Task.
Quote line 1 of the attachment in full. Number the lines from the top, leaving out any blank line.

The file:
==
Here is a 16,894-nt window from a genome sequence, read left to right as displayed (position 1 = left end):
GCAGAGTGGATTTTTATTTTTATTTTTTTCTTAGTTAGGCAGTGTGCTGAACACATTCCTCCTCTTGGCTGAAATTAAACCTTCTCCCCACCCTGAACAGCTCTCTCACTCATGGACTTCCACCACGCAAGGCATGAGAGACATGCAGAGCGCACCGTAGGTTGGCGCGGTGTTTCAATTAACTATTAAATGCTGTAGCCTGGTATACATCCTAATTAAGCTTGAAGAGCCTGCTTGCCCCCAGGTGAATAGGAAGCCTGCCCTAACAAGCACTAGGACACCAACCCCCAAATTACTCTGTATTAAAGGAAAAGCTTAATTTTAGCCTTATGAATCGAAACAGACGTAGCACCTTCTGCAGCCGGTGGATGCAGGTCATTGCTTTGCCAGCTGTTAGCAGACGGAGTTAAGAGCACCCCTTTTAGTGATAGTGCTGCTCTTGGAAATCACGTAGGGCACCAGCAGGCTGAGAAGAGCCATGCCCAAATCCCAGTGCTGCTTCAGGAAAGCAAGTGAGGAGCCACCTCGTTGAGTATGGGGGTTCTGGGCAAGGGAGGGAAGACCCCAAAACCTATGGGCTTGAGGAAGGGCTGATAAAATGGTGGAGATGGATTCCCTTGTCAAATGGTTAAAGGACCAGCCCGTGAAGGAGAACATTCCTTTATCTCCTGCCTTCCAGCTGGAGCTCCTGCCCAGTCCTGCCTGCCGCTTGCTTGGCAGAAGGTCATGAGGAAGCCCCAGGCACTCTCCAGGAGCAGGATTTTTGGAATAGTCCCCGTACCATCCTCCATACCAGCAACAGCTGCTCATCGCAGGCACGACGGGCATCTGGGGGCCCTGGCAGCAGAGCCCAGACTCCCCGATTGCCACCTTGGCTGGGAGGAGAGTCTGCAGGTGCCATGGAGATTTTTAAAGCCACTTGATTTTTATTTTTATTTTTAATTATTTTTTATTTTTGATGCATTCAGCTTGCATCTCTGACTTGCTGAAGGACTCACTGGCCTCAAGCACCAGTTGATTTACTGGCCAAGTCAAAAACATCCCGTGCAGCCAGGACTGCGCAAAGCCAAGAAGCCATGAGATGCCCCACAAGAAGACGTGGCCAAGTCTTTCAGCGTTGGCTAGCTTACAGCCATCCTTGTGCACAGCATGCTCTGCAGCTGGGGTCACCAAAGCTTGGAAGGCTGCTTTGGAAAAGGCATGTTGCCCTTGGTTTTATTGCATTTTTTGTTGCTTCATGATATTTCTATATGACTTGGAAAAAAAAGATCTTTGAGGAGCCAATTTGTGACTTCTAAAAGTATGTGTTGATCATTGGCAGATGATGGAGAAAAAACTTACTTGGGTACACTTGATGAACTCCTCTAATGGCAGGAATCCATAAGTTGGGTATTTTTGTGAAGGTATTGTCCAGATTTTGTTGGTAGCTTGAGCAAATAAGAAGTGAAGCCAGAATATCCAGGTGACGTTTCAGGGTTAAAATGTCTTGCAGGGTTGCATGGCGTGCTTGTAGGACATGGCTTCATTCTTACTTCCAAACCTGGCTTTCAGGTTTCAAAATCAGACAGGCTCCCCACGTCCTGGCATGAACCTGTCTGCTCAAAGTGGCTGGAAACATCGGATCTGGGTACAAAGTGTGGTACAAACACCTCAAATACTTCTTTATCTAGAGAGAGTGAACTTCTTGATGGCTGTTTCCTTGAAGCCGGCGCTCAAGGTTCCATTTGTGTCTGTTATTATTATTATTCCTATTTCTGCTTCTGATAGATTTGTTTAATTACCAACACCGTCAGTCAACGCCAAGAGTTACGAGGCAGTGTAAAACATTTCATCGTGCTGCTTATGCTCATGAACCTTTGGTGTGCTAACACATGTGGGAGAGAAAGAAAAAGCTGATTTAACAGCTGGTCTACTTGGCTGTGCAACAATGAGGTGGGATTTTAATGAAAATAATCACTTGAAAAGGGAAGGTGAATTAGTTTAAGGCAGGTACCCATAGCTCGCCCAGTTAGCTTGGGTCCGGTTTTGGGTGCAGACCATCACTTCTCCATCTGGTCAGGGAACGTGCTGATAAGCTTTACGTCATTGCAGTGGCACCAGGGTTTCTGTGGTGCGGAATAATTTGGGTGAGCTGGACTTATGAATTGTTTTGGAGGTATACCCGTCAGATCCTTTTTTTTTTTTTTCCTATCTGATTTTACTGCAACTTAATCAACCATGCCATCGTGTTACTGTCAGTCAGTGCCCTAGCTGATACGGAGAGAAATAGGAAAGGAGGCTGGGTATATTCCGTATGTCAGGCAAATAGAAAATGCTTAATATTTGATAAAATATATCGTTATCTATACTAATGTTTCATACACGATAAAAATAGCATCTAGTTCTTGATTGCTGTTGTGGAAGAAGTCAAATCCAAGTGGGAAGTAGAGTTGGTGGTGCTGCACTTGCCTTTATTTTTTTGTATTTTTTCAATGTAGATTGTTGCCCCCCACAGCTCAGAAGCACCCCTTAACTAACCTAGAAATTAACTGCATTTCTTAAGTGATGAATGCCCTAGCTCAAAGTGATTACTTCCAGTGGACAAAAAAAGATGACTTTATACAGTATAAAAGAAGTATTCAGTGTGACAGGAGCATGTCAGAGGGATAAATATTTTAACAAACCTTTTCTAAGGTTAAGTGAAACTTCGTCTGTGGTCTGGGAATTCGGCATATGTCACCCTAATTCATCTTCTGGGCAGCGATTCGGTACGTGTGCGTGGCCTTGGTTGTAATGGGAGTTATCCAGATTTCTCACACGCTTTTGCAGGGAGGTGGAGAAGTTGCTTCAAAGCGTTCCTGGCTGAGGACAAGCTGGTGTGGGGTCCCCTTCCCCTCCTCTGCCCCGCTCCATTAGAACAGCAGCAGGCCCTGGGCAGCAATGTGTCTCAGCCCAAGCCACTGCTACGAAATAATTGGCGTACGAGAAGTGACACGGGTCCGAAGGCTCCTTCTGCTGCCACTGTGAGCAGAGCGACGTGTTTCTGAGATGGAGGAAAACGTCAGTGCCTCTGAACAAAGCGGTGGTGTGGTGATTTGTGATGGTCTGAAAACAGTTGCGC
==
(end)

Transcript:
Here is a 16,894-nt window from a genome sequence, read left to right as displayed (position 1 = left end):